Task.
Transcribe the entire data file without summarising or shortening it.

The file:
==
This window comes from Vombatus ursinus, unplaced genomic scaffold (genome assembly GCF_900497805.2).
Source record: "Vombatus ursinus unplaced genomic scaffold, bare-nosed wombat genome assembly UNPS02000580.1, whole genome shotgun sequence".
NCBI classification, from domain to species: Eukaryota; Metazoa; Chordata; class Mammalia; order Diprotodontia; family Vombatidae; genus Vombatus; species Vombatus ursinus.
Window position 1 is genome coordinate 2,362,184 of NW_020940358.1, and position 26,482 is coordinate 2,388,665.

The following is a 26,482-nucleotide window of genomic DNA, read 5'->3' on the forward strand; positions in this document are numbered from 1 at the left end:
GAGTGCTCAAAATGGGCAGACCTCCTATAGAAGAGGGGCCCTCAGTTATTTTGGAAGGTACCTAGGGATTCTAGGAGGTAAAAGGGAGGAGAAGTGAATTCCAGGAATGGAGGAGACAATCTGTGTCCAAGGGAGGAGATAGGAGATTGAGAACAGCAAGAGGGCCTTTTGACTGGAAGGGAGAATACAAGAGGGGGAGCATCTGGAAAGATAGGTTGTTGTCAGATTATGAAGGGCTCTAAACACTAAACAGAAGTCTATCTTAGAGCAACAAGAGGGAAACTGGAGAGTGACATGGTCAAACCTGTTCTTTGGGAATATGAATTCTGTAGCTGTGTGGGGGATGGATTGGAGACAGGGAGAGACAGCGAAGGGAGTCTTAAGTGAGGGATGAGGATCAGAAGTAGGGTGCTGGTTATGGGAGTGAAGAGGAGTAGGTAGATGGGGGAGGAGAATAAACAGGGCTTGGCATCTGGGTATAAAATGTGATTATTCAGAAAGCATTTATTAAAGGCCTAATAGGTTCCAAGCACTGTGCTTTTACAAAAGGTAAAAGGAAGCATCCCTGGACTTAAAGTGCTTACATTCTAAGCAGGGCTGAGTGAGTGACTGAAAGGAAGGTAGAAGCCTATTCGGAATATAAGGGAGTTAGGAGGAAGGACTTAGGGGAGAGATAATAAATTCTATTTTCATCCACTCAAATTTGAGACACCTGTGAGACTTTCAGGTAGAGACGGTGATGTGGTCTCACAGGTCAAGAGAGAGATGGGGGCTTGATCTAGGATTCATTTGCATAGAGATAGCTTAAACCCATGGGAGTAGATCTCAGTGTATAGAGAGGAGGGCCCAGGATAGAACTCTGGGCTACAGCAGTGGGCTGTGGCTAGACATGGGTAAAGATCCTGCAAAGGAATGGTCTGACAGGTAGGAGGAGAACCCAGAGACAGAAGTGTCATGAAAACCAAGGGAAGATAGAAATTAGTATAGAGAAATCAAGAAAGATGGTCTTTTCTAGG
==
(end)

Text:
This window comes from Vombatus ursinus, unplaced genomic scaffold (genome assembly GCF_900497805.2).
Source record: "Vombatus ursinus unplaced genomic scaffold, bare-nosed wombat genome assembly UNPS02000580.1, whole genome shotgun sequence".
NCBI classification, from domain to species: Eukaryota; Metazoa; Chordata; class Mammalia; order Diprotodontia; family Vombatidae; genus Vombatus; species Vombatus ursinus.
Window position 1 is genome coordinate 2,362,184 of NW_020940358.1, and position 26,482 is coordinate 2,388,665.

The following is a 26,482-nucleotide window of genomic DNA, read 5'->3' on the forward strand; positions in this document are numbered from 1 at the left end:
GAGTGCTCAAAATGGGCAGACCTCCTATAGAAGAGGGGCCCTCAGTTATTTTGGAAGGTACCTAGGGATTCTAGGAGGTAAAAGGGAGGAGAAGTGAATTCCAGGAATGGAGGAGACAATCTGTGTCCAAGGGAGGAGATAGGAGATTGAGAACAGCAAGAGGGCCTTTTGACTGGAAGGGAGAATACAAGAGGGGGAGCATCTGGAAAGATAGGTTGTTGTCAGATTATGAAGGGCTCTAAACACTAAACAGAAGTCTATCTTAGAGCAACAAGAGGGAAACTGGAGAGTGACATGGTCAAACCTGTTCTTTGGGAATATGAATTCTGTAGCTGTGTGGGGGATGGATTGGAGACAGGGAGAGACAGCGAAGGGAGTCTTAAGTGAGGGATGAGGATCAGAAGTAGGGTGCTGGTTATGGGAGTGAAGAGGAGTAGGTAGATGGGGGAGGAGAATAAACAGGGCTTGGCATCTGGGTATAAAATGTGATTATTCAGAAAGCATTTATTAAAGGCCTAATAGGTTCCAAGCACTGTGCTTTTACAAAAGGTAAAAGGAAGCATCCCTGGACTTAAAGTGCTTACATTCTAAGCAGGGCTGAGTGAGTGACTGAAAGGAAGGTAGAAGCCTATTCGGAATATAAGGGAGTTAGGAGGAAGGACTTAGGGGAGAGATAATAAATTCTATTTTCATCCACTCAAATTTGAGACACCTGTGAGACTTTCAGGTAGAGACGGTGATGTGGTCTCACAGGTCAAGAGAGAGATGGGGGCTTGATCTAGGATTCATTTGCATAGAGATAGCTTAAACCCATGGGAGTAGATCTCAGTGTATAGAGAGGAGGGCCCAGGATAGAACTCTGGGCTACAGCAGTGGGCTGTGGCTAGACATGGGTAAAGATCCTGCAAAGGAATGGTCTGACAGGTAGGAGGAGAACCCAGAGACAGAAGTGTCATGAAAACCAAGGGAAGATAGAAATTAGTATAGAGAAATCAAGAAAGATGGTCTTTTCTAGG